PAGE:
“Paramedics — that’s my girlfriend in the car!” yelled a young man.

“I want out of here,” she said when she heard her boyfriend.

The police kept him away from the accident.

Emergency personnel then transported the severely injured student to the helicopter, off stage, to go to a Valley trauma center.

“All Rim Country emergency personnel work really well together,” said McCann.

Dan Bramble, the Payson Fire Department Shift Supervisor agreed with McCann when he stepped onto the stage to explain to the students what they had just witnessed.

“What you just saw was a team of professionals doing their job,” he said to the assembled PHS students. “They don’t have to be loud and theatrical when they’re in the field — they just get it done.”

Bramble explained that in the case of a real accident, the Payson Police or Department of Public Safety (DPS) officers would arrive first on the scene to direct traffic and help emergency crews to reach the injured.

The fire department would then triage the worst injured, the other victims of the accident, what he called ‘walking wounded’ would wait until the most injured were removed.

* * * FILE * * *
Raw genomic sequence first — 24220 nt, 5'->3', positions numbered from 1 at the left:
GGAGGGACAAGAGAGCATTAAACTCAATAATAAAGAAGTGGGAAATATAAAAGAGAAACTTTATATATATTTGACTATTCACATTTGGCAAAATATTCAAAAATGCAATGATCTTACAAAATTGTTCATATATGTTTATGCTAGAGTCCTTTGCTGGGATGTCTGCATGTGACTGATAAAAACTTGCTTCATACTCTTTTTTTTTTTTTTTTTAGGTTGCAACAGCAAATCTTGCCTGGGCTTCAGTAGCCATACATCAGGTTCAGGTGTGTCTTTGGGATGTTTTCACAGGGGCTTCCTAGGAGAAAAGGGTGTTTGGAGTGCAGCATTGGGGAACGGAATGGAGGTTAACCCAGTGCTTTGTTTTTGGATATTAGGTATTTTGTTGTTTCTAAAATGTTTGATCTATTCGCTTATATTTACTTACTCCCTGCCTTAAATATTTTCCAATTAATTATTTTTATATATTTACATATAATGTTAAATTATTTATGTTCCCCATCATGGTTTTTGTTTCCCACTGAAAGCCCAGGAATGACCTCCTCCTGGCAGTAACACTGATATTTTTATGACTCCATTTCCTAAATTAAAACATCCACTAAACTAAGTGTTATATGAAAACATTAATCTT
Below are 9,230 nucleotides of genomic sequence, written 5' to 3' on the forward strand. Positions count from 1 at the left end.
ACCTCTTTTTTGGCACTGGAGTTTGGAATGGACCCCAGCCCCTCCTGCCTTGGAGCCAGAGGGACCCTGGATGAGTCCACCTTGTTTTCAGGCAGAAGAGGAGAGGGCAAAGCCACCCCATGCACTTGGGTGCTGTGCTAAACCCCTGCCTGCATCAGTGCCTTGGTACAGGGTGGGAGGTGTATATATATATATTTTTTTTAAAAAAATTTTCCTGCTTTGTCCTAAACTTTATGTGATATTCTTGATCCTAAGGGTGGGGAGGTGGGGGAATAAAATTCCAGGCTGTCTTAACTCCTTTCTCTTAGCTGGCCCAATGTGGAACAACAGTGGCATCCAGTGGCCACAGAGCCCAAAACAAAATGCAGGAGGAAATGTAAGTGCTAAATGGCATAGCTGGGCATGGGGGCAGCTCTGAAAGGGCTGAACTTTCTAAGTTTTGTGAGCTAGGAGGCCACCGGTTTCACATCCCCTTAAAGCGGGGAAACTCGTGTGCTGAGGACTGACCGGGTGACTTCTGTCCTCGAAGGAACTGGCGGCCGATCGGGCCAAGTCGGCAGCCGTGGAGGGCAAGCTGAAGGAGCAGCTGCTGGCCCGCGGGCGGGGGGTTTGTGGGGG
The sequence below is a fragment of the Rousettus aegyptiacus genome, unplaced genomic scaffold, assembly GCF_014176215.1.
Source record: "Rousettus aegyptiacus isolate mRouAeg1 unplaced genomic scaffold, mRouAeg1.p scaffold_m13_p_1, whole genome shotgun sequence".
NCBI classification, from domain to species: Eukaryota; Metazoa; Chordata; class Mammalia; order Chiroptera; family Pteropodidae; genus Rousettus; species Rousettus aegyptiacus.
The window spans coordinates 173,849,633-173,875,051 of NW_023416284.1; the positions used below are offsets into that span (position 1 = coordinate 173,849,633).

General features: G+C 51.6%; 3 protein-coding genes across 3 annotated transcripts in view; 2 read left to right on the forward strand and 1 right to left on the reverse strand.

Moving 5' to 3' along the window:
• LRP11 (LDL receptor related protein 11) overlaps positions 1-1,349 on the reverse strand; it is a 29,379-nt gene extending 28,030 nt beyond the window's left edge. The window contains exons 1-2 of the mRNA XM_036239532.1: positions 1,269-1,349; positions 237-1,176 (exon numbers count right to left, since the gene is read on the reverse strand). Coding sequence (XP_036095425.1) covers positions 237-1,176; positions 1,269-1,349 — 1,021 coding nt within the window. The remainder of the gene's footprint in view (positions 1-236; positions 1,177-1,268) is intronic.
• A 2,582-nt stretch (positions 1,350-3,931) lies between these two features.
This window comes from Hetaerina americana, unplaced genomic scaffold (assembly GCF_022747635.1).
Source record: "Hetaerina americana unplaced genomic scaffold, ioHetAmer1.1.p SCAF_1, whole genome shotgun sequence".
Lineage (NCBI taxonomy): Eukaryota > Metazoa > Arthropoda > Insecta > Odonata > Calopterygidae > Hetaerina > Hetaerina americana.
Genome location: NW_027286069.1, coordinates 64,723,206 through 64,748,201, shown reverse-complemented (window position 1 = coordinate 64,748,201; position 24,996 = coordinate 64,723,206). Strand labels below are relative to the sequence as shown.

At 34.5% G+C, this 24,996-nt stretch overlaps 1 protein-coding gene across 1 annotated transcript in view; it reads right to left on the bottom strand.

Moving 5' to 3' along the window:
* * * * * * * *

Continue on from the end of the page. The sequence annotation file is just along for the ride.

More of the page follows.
Then Native Air personnel would fly those victims who were deemed in trauma to Valley hospitals.

Bramble then talked about the dangers of driving while texting.

“Eighty-three percent of Americans have a cell phone,” said Bramble, “Fifteen people per day die because of texting while driving.”

He told the students about AT&T’s ‘ItCanWait.com’ initiative.

On its It Can Wait website, AT&T quotes statistics from the Virginia Tech Transportation Research that states those who text while driving are 23 times more likely to be in a crash. The Pew Internet and American Life research found that of cell phone activities, talking, dialing, or reaching for the phone, texting while driving is the most dangerous.

A Texas Transportation Institute study found that when drivers texted or read a text while driving, their reaction time doubled. When the Texas researchers asked drivers to respond to a flashing light, they were 11 times more likely to miss the light if they were reading a text or texting.